Ireland has the highest rate of reported good health in EU

by Rose Barrett
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Minister for Health, Stephen Donnelly, Minister for Public Health and Wellbeing and National Health, Hildegarde Naughton, and, Minister for Mental Health & Older People, Mary Butler have highlighted Ireland’s high rate of reported good health as documented in the State of Health in the EU Ireland: Country Health Profile 2023

The report, which is published every second year, compares Ireland with other European Union (EU) countries and the EU average across a range of indicators including health, risk factors, and the performance of the health system.

Highlights include:

  • 80% of Irish people report being in good health, the highest level in the EU
  • Ireland’s mortality rates from preventable and treatable causes being about 20% lower than respective EU averages and having declined at a faster rate over the last decade
  • Irish people at age 65 having the third highest disability-free life expectancy in the EU
  • Uptake of flu, COVID-19 and HPV vaccinations being well above the EU average
  • 96% of adults having received the full primary COVID-19 vaccination course in 2022, compared to the EU average of 82%, with 76% having received the second booster which was the second highest in the EU

Minister Donnelly said:

“These Country Health Profiles provide a concise and policy-relevant overview of health and health services in the EU/European Economic Area.  They emphasise the characteristics and challenges in each country against a backdrop of cross-country comparisons. They have helped support us in policy making and are an important means for mutual learning and voluntary exchange.”

37% of the population over 16 report doing at least 150 minutes of physical activity per week, higher than the EU average of 33%. Within the same group, 33% report consuming five daily servings of fruit and vegetables.

The report also reveals that more than 35% of all deaths in Ireland are attributable to behavioural risk factors including smoking, dietary risks, alcohol consumption and low physical activity.

Minister Naughton, said:

“Investment in prevention to reverse the trends of rising levels of obesity is essential to protect the health of the population of Ireland. I am delighted to see that the levels of overweight and obesity reported by individuals has reduced by 5% over the last four years. The obesity policy and action plan (OPAP) is a ten-step plan, now in its eighth year, which is being delivered by the Department of Health with cross-Government and multi-sectoral partners under the aegis of Healthy Ireland.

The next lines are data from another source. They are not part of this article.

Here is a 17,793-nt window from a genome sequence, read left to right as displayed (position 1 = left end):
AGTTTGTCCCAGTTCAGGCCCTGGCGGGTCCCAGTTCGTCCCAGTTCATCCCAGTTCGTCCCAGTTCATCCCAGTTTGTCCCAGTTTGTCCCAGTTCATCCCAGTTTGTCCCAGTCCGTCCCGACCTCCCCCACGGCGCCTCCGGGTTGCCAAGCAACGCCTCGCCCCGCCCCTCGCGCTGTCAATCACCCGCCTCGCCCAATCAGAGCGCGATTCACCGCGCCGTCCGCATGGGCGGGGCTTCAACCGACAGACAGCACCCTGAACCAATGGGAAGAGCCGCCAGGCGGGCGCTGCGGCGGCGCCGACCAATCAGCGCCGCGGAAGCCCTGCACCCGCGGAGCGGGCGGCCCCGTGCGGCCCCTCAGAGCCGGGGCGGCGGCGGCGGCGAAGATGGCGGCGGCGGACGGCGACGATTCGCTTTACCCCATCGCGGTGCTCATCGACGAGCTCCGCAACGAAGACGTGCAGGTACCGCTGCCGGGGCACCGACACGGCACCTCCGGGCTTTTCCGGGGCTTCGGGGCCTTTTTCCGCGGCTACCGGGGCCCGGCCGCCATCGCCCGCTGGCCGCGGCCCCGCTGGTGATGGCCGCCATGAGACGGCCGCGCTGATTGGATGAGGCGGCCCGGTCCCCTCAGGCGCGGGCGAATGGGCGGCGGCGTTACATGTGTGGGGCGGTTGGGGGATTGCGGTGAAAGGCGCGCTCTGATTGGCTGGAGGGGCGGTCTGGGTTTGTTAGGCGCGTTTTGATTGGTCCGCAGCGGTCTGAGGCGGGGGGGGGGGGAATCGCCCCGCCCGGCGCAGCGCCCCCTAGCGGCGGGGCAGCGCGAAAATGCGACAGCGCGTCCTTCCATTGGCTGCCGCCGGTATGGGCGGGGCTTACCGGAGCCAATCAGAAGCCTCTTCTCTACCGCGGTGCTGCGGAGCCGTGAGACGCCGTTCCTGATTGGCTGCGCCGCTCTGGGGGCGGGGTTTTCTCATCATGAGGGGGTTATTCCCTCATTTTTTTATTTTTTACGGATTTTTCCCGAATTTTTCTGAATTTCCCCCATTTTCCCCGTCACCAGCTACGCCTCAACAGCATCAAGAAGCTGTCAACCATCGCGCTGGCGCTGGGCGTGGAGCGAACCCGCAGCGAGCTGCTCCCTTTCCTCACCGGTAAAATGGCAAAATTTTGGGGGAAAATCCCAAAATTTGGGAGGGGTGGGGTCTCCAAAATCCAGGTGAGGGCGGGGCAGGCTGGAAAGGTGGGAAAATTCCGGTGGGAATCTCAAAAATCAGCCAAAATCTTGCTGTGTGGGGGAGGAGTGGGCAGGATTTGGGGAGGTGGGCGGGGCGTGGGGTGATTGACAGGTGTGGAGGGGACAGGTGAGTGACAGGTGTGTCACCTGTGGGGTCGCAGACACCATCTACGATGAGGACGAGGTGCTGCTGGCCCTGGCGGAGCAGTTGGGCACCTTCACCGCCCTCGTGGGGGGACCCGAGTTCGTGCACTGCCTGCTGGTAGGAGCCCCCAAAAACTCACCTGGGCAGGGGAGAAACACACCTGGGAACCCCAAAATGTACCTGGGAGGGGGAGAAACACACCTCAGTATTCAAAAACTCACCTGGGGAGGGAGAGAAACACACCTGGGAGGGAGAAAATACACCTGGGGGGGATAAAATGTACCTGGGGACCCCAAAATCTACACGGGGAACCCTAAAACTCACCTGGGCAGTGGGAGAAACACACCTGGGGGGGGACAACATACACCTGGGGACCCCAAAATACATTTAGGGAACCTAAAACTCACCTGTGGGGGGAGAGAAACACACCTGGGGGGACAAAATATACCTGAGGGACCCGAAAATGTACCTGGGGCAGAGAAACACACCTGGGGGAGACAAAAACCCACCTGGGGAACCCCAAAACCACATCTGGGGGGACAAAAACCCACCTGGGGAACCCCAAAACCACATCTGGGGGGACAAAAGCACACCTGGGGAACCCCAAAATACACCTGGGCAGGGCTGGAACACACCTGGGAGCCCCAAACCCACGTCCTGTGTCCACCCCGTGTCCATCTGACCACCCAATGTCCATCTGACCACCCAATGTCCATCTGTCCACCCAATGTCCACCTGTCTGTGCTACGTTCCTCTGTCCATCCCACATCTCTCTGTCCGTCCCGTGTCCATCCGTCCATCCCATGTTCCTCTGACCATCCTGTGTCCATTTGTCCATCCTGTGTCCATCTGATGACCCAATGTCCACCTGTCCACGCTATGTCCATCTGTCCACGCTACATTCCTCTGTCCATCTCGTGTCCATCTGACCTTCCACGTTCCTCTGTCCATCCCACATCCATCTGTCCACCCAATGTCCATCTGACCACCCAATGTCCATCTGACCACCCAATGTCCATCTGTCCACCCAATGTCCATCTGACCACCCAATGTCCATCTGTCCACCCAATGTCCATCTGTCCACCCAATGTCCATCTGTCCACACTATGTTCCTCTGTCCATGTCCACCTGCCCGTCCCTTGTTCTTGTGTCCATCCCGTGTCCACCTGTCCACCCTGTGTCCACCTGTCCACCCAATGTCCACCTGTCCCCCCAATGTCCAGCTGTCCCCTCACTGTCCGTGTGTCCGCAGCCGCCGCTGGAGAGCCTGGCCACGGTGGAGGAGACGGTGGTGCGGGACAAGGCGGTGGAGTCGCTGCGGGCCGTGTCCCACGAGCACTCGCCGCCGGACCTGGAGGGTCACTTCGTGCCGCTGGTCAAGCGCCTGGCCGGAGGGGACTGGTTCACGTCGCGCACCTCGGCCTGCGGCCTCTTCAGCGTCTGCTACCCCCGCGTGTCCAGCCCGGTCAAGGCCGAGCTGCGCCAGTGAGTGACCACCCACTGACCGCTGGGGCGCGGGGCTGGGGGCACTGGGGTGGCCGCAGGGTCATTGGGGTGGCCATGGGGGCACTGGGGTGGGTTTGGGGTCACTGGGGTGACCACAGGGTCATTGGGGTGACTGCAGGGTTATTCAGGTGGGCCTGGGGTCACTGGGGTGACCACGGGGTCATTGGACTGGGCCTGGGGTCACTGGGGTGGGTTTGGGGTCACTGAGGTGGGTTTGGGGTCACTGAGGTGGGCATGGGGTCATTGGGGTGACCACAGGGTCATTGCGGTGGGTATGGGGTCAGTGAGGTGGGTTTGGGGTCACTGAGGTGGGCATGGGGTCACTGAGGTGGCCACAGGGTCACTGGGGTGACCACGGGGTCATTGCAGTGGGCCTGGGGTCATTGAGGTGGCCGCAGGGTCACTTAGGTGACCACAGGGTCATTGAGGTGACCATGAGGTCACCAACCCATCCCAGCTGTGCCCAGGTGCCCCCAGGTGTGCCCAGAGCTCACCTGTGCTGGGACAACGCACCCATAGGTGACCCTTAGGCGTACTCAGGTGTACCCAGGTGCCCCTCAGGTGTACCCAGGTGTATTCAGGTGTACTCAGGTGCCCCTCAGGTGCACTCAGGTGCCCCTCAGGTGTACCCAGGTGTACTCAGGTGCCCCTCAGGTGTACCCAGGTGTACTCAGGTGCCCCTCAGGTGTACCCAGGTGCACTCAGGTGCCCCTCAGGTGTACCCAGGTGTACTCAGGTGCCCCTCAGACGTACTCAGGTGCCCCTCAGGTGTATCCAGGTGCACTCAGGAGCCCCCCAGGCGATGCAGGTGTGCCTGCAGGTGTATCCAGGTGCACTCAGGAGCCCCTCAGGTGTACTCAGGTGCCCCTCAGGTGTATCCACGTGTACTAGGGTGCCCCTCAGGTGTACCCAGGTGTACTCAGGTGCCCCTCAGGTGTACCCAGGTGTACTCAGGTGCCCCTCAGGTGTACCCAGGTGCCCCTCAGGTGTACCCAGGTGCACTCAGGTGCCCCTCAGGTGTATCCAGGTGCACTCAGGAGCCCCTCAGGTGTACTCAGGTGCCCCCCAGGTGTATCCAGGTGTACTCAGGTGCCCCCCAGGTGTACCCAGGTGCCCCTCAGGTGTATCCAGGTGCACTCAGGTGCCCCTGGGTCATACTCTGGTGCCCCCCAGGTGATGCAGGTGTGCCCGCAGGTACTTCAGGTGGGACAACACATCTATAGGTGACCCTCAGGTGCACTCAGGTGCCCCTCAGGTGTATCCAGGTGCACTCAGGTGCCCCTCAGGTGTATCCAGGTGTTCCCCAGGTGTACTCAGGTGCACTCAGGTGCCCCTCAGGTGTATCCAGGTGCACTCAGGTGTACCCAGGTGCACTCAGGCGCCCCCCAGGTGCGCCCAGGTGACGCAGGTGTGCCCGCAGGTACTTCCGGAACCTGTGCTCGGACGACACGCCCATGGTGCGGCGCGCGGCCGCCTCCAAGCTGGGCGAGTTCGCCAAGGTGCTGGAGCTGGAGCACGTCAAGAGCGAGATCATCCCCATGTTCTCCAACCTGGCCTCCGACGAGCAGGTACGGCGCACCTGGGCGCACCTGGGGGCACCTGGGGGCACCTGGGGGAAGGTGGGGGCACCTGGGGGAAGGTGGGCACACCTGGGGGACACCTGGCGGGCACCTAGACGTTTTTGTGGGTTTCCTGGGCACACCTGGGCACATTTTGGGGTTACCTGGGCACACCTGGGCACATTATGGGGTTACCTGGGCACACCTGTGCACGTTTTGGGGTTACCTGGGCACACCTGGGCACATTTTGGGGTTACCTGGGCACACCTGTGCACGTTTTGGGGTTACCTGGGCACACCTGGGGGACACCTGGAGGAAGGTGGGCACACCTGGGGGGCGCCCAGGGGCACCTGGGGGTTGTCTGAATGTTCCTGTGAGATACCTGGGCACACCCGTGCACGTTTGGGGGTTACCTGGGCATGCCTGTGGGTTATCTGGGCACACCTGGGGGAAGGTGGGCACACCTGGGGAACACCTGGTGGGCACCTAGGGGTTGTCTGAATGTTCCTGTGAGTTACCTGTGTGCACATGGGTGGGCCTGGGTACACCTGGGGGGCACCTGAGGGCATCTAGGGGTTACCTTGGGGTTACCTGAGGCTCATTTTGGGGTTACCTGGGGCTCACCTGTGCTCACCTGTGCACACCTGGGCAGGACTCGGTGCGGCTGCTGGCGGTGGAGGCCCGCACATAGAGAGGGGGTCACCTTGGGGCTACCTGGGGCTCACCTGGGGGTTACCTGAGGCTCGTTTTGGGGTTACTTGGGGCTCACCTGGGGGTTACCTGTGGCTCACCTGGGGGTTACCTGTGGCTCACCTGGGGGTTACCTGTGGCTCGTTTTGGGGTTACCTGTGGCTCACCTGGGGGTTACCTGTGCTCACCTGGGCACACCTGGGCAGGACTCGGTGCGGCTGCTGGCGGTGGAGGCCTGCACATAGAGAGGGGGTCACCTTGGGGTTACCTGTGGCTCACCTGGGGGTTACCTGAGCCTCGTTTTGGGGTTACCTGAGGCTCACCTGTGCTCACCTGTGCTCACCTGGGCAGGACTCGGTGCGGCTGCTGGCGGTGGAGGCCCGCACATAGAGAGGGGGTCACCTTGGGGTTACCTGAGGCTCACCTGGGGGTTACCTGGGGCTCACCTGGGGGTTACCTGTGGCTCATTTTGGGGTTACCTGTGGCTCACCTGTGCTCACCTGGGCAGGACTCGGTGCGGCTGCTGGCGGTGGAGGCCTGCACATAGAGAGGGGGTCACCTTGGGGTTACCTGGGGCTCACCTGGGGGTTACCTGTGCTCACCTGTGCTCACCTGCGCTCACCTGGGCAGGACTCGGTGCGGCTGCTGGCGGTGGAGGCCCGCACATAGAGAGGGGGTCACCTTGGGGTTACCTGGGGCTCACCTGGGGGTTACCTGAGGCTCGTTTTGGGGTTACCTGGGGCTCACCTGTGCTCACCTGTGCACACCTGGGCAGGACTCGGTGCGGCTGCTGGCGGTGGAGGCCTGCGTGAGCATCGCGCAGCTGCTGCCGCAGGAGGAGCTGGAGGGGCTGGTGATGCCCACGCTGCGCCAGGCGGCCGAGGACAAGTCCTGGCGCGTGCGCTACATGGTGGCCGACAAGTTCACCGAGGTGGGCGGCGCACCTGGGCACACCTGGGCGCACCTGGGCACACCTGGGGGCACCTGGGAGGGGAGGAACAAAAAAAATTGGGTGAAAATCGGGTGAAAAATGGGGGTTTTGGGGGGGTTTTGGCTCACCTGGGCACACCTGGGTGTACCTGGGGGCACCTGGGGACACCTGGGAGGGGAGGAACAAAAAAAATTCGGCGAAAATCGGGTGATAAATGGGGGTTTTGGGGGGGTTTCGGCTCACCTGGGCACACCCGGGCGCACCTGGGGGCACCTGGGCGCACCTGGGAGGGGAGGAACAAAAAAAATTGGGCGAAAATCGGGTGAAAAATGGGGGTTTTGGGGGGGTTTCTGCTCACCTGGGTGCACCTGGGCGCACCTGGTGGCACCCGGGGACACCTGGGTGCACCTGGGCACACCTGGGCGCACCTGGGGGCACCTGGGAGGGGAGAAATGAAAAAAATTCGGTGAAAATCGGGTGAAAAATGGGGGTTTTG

“The Government is committed to address health inequalities through the Sláintecare Healthy Communities programme, with 19 Community Food and Nutrition Workers recruited over the last twelve months. This is supporting communities to engage in healthier lifestyle behaviours to promote good health in the longer term.

“I am also pleased that more people are meeting recommended levels of physical activity. As with tackling obesity, the promotion of physical activity requires a cross-sectoral approach. I look forward to building on the improvements in physical activity levels in 2024 when the successor to the National Physical Activity Plan is finalised and launched.”

The report also highlights that cancer screening rates in Ireland are generally very high at 49.5% for Colorectal cancer, 72% for Cervical cancer, which is above the EU average, and 74% for Breast Cancer.

This year for the first time the report includes a section on mental health. It outlines how Ireland’s Strategy to Reduce Suicide has contributed to declining suicide rates over the past decade.

Minister Butler, said:

“Promotion of mental well-being and improvement of services available to people experiencing mental health difficulties are key priorities for Government, and these figures are a reminder of why it is important that we retain that focus and commitment.

“I’m pleased to say that Sharing the Vision, our national mental health policy, and Connecting for Life, the national suicide and self-harm reduction strategy, are progressing under my remit as Minister for Mental Health and Older People.

“Anyone can experience mental health difficulties at any time during their lives, and it is important that we put in place appropriate services so that people can access the right care in the right place, at the right time, depending on their needs. I will continue to champion mental health promotion, early intervention and recovery in my role as Minister, as we deliver improvements across all services, and for the whole population”.

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